Democratic Rep. Filemon Vela is retiring, and Rep. Vicente Gonzalez, who moved from the 15th District, won the Democratic primary. He will face Republican Mayra Flores.
“With a combination of independent voters frustrated with the direction of the country with Democrats in charge, Democratic voters who believe the national party is moving too far to the left, and unique district-specific dynamics — such as an investigation — Republicans could win a couple of seats that Democrats should win under normal circumstances,” said Nathan Gonzales, editor and publisher of the nonpartisan race analysis site Inside Elections. “It’s more of a reach for Republicans to win the 34th, but there’s no reason to rule out the possibility this far from Election Day.”
All three districts are heavily Hispanic and have voted reliably Democratic in the past, but that’s changing.
In the 2020 election, Joseph R. Biden lost nearly half of the vote that 2016 Democratic presidential candidate Hillary Clinton garnered in the counties bordering Mexico.
In the 28th District, Mr. Biden defeated President Trump by about 4.4 percentage points, far underperforming Mr. Cuellar’s 19-point win over his 2020 Republican opponent. Mr. Biden’s support in the district was just a fraction of Mrs. Clinton’s 20-point win over Mr. Trump in 2016.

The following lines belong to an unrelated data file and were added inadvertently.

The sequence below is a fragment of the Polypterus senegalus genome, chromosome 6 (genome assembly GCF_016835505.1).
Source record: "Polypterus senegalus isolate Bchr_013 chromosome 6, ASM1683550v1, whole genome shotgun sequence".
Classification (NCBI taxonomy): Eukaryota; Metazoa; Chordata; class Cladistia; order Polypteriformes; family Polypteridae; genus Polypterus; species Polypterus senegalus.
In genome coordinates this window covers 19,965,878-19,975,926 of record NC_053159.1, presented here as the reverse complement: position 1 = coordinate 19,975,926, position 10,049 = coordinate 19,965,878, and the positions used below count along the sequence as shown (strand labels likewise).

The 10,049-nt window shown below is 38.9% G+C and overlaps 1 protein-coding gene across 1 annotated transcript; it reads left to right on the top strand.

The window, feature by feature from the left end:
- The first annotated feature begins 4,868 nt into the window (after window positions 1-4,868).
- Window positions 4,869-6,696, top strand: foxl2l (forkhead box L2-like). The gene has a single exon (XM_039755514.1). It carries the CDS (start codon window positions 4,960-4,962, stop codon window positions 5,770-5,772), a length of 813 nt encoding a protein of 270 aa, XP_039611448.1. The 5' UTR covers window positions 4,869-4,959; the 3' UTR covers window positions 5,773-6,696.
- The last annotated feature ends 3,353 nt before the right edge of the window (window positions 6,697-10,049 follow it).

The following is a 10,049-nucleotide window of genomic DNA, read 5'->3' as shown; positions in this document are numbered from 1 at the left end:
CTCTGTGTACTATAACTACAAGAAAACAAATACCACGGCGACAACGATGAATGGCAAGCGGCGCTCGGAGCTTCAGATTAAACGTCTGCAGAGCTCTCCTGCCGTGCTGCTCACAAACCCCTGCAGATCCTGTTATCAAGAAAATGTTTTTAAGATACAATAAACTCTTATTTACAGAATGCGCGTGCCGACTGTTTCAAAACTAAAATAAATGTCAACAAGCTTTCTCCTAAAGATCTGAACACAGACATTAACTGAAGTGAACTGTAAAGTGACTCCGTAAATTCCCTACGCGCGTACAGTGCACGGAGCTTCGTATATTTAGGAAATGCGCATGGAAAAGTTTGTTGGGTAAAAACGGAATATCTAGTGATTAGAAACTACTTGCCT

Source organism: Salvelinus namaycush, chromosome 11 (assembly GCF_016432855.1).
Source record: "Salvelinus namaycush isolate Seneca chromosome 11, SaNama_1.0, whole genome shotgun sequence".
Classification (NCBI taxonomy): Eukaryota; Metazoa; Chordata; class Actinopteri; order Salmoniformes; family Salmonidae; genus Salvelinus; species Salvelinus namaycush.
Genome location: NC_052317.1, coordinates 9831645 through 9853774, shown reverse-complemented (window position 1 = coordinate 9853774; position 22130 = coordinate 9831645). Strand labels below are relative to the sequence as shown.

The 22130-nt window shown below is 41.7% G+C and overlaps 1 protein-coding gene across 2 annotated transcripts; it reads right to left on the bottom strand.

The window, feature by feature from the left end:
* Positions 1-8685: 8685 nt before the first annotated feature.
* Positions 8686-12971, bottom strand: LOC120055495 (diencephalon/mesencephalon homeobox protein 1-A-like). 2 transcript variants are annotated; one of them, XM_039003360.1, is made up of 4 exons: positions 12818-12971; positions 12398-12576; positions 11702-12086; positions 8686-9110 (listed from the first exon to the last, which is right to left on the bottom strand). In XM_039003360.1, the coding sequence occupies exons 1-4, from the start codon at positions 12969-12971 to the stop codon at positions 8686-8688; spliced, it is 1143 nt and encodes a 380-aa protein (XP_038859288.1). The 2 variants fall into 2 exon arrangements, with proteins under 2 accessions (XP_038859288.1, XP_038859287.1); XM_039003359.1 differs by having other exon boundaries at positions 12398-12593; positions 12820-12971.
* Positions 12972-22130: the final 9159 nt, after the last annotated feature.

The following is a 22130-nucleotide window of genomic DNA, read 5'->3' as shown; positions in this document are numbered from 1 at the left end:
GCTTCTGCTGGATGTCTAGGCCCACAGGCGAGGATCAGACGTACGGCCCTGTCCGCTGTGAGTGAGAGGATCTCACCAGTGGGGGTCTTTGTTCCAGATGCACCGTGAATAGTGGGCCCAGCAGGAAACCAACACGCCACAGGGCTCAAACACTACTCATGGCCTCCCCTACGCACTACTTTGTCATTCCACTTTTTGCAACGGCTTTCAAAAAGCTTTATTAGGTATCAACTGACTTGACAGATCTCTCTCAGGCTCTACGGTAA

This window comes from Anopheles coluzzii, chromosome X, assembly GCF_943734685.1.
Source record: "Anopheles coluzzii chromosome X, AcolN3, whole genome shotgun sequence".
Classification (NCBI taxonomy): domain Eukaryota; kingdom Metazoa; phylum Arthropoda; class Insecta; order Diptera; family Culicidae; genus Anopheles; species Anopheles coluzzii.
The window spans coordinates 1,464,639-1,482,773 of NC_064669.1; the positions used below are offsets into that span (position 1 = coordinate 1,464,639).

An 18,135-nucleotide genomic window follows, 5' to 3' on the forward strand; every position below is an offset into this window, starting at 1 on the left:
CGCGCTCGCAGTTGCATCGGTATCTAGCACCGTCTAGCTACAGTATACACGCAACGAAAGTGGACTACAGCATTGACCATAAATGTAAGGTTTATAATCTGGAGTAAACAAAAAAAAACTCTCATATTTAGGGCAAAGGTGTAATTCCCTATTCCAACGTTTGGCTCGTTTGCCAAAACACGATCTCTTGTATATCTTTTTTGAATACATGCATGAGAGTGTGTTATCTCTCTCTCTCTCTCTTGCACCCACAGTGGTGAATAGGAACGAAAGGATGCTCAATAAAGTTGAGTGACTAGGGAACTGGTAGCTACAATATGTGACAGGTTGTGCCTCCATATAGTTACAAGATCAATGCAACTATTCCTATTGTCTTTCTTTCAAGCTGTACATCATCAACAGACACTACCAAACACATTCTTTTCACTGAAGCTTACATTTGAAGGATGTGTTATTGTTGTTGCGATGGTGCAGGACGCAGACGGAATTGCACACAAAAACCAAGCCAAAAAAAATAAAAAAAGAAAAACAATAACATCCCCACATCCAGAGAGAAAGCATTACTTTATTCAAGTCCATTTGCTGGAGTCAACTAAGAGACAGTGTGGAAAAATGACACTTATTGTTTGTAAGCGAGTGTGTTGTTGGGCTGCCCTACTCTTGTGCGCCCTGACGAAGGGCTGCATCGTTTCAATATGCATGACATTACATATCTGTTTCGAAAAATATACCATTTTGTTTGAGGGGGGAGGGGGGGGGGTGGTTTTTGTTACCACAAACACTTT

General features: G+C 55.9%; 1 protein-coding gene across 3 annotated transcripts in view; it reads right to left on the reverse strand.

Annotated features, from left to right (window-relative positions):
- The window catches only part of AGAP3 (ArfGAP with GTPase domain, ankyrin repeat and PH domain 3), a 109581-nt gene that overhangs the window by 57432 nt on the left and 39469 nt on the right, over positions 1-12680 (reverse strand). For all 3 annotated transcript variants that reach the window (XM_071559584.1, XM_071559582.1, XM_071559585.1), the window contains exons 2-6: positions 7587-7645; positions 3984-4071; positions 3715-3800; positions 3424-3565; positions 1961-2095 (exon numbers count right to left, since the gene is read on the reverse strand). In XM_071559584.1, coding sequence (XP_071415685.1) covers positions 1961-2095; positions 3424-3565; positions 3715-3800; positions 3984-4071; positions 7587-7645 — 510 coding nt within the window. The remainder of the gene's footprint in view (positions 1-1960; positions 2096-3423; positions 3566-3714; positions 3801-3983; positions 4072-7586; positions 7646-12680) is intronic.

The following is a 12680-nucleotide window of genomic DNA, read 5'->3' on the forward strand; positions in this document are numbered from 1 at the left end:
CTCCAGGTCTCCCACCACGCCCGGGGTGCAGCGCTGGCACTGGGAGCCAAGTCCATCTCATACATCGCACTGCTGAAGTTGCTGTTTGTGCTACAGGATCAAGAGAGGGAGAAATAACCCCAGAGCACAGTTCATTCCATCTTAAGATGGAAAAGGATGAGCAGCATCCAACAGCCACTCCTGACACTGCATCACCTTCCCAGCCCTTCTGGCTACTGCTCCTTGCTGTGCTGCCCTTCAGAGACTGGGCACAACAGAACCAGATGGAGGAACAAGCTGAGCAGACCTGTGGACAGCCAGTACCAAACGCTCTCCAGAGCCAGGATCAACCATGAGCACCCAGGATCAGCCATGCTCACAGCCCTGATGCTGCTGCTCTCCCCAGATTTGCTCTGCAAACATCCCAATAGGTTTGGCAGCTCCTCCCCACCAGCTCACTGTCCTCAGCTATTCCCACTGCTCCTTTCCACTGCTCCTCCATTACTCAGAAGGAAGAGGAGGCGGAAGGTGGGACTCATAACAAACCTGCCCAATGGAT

The results follow a trend in the 15th, 28th and 34th districts that began in 2018.
Voters in the 2018 election shifted from the Democratic to the Republican Party by nearly 9 percentage points in the 34th District, according to data from the Texas Legislative Council that was analyzed by Texan News.
The median vote migrated toward Republicans by 7 percentage points in the 15th District and by nearly 6 points in the state’s 28th District.
Mr. Trump is largely credited with expanding the Hispanic vote in South Texas. He received 32% of the Hispanic vote nationally in 2020. Republicans are hopeful that they can maintain the trend in South Texas even though Mr. Trump will not be on the ballot in November.
David Wasserman, who analyses House races for the nonpartisan Cook Political Report, wrote this month, “The border crisis under Biden has only exacerbated Democrats’ woes” in Texas.
Mr. Wasserman cited a September poll by The Dallas Morning News and the University of Texas at Tyler that found Mr. Biden’s approval rating at just 35% among Texas Hispanics.
Democratic Party officials deny that Republicans are in a position to win the three seats. They point out that Democrats turned out in much greater numbers than Republican voters in the March 1 primaries, an indication of voter enthusiasm.
Democrats say Republicans have picked a flawed candidate to run in the 15th District. Ms. De La Cruz is in the midst of a messy divorce, and her estranged husband has accused her of pinching and verbally abusing his daughter. Mrs. De La Cruzdenies the accusations.
“South Texas will stay blue because voters there know Democrats are the only party looking out for working families and delivering results,” said Helen Kalla, a spokeswoman for the Democratic Congressional Campaign Committee. “Democrats are on the ground in South Texas talking face-to-face with voters earlier than ever and are building a campaign grounded in the community and issues they care about. By contrast, Republicans’ star recruit in South Texas is a conspiracy theorist dogged by allegations of ‘cruel’ mistreatment of her teenage stepdaughter.”